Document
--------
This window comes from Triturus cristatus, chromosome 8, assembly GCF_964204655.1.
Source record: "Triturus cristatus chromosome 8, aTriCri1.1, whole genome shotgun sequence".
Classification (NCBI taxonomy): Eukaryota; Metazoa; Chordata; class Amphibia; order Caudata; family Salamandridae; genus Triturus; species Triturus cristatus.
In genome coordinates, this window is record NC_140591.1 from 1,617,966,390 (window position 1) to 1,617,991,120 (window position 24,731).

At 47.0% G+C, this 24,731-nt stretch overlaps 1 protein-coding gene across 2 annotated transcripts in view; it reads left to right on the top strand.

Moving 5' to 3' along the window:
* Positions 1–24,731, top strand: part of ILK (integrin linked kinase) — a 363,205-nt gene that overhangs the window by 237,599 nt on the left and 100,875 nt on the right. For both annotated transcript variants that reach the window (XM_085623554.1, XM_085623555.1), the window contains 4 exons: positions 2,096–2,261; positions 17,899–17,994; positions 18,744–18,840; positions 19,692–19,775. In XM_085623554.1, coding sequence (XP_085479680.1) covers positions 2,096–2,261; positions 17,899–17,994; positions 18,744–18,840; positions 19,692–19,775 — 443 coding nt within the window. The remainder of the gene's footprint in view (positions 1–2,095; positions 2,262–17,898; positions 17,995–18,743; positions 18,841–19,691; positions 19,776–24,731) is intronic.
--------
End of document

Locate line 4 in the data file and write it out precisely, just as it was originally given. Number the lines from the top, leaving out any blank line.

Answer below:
In genome coordinates, this window is record NC_140591.1 from 1,617,966,390 (window position 1) to 1,617,991,120 (window position 24,731).